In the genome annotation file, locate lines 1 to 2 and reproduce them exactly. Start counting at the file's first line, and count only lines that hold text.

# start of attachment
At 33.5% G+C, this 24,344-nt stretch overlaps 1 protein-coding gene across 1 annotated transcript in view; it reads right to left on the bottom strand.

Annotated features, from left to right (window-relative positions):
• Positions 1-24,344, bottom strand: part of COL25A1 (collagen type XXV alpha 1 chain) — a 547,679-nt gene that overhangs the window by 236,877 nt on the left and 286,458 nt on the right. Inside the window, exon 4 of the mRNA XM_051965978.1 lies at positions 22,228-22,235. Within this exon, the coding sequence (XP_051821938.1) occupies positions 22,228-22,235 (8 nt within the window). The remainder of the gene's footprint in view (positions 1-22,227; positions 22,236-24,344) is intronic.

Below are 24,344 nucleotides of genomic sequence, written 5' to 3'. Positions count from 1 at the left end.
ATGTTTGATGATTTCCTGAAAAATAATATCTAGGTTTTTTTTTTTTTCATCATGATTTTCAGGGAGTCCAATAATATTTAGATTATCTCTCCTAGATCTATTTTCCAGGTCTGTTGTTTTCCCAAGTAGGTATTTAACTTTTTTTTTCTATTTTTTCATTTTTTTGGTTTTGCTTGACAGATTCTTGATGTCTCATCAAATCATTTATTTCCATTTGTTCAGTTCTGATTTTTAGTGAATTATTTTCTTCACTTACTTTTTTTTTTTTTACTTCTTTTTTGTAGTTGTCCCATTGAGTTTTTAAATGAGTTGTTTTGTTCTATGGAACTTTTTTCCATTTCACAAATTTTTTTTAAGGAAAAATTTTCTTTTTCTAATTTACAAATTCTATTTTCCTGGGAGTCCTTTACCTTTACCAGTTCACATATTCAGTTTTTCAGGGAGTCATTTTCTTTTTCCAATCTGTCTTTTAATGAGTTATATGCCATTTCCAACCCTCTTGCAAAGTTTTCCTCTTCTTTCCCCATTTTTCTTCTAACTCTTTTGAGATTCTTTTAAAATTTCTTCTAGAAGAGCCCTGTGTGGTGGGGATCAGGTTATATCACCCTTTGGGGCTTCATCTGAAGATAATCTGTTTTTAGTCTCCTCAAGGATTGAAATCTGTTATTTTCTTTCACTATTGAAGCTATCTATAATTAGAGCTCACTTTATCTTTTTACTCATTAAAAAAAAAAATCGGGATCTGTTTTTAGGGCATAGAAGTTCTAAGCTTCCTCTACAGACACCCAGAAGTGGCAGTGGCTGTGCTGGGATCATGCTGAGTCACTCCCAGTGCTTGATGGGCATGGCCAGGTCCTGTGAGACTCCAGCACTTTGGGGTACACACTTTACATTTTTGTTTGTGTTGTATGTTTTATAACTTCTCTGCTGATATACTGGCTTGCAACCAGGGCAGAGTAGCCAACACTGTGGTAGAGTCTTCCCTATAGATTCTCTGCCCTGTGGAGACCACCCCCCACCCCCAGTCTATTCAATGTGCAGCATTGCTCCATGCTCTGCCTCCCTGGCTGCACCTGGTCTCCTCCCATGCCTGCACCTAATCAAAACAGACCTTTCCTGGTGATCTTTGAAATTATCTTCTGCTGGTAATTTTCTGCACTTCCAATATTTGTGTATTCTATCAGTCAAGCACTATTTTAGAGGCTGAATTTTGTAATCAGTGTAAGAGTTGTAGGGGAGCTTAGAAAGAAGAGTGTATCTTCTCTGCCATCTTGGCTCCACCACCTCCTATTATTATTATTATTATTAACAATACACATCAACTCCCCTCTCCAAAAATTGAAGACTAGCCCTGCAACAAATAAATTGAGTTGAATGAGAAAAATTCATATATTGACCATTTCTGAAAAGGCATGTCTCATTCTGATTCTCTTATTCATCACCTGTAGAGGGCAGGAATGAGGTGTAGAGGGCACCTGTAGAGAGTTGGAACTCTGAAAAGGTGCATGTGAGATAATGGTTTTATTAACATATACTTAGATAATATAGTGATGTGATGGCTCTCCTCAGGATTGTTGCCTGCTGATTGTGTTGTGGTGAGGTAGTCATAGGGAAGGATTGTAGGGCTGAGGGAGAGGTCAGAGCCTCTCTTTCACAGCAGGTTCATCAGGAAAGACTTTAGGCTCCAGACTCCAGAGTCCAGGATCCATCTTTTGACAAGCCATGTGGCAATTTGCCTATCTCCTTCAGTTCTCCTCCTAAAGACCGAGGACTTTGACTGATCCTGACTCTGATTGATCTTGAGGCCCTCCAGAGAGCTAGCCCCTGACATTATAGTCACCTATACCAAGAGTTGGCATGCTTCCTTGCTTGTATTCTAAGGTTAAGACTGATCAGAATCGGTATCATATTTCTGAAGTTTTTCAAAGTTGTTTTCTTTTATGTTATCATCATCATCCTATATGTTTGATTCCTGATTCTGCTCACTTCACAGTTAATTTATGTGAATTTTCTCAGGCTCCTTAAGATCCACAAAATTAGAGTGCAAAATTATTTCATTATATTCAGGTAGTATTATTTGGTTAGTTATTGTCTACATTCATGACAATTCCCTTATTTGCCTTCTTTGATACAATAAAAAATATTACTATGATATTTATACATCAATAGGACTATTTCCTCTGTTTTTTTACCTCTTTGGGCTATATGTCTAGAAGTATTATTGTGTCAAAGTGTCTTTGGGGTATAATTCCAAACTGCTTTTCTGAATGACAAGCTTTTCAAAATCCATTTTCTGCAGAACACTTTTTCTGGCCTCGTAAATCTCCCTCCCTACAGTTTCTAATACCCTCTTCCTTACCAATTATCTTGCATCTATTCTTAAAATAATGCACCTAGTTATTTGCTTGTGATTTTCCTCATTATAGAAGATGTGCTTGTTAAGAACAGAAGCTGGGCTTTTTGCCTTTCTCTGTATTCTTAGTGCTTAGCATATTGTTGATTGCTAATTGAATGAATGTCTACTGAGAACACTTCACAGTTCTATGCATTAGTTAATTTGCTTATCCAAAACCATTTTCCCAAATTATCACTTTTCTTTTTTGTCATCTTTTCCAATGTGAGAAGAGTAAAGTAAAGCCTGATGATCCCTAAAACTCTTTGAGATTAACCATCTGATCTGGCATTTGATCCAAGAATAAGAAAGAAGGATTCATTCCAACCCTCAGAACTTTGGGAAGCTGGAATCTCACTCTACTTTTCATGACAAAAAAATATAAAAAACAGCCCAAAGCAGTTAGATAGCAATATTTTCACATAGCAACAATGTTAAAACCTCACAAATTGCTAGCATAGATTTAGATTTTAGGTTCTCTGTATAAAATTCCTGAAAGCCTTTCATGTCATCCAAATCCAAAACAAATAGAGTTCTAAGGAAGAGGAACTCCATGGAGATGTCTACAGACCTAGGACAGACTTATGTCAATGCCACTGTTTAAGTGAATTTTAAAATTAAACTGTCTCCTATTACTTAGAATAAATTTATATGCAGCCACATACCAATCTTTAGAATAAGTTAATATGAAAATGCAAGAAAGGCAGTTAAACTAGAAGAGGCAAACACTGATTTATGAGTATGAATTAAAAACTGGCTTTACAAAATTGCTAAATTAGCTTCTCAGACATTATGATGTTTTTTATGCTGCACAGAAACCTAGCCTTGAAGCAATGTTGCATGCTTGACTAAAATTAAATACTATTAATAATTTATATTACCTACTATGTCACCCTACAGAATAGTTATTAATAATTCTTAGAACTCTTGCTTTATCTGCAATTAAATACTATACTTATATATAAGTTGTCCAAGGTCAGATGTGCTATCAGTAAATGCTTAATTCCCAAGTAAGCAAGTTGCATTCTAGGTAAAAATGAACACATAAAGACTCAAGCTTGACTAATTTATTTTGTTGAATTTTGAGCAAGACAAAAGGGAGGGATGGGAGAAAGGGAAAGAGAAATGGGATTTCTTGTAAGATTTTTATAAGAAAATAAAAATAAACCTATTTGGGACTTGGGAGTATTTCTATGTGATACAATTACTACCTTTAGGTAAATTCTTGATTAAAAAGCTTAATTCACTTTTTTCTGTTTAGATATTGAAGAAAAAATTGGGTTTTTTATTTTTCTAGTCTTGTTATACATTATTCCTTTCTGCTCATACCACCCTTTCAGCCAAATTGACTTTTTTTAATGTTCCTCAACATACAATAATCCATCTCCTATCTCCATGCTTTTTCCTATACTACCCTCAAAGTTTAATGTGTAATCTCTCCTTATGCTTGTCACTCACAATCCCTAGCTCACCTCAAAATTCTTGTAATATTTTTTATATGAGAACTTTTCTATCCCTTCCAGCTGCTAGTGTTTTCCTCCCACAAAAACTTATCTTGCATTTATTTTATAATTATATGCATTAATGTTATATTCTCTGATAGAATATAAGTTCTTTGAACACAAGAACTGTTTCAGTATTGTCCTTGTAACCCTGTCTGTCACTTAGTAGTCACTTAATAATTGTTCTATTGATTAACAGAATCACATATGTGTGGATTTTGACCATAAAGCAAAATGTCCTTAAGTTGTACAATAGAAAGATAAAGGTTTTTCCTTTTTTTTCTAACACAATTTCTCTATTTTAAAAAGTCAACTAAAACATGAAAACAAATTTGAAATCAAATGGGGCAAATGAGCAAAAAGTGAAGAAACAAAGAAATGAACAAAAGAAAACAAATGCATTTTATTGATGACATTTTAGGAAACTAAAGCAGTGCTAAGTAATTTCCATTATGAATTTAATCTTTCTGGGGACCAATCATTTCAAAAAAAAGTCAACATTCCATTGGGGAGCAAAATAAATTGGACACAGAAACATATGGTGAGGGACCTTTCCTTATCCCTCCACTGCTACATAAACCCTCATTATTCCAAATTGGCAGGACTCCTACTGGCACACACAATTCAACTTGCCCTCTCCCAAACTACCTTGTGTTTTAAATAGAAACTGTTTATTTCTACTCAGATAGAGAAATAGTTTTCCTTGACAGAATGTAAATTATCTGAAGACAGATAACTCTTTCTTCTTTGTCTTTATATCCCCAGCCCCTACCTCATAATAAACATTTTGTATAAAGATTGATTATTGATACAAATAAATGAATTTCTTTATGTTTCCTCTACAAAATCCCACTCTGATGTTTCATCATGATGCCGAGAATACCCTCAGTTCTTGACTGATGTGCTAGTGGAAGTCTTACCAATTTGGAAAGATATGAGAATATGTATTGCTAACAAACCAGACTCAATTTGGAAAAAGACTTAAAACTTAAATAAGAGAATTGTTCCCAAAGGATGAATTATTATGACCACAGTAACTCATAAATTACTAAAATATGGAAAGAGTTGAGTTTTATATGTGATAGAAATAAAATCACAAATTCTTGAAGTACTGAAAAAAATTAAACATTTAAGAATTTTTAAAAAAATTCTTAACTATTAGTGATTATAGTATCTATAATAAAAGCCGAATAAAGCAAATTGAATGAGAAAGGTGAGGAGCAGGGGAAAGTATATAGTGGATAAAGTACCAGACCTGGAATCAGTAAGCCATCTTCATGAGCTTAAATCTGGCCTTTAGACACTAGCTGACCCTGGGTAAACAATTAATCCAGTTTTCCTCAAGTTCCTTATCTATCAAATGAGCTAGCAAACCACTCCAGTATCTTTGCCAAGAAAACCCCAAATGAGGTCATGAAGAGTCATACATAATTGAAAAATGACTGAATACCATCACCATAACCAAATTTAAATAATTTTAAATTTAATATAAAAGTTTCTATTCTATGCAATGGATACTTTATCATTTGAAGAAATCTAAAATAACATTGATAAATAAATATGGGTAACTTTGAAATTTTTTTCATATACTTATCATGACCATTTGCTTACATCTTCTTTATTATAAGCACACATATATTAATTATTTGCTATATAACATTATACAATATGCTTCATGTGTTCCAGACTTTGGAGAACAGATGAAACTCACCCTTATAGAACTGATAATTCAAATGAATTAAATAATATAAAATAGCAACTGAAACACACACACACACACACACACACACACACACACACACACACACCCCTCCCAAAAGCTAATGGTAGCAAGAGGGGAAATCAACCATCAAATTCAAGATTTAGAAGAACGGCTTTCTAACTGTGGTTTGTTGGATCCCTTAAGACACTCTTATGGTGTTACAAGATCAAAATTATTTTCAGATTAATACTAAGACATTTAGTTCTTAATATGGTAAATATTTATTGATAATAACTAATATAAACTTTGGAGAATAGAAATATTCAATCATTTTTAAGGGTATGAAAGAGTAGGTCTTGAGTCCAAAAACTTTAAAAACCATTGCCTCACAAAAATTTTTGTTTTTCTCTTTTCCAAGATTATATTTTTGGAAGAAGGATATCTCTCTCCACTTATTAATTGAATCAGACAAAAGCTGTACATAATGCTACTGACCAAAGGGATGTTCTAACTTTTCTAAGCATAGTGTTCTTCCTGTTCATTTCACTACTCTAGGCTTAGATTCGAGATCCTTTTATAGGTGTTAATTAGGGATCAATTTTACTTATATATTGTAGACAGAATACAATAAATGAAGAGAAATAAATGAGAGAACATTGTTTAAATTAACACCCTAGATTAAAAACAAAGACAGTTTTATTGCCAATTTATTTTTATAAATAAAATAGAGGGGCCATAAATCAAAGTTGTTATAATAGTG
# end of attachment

At 33.5% G+C, this 24,344-nt stretch overlaps 1 protein-coding gene across 1 annotated transcript in view; it reads right to left on the bottom strand.

Annotated features, from left to right (window-relative positions):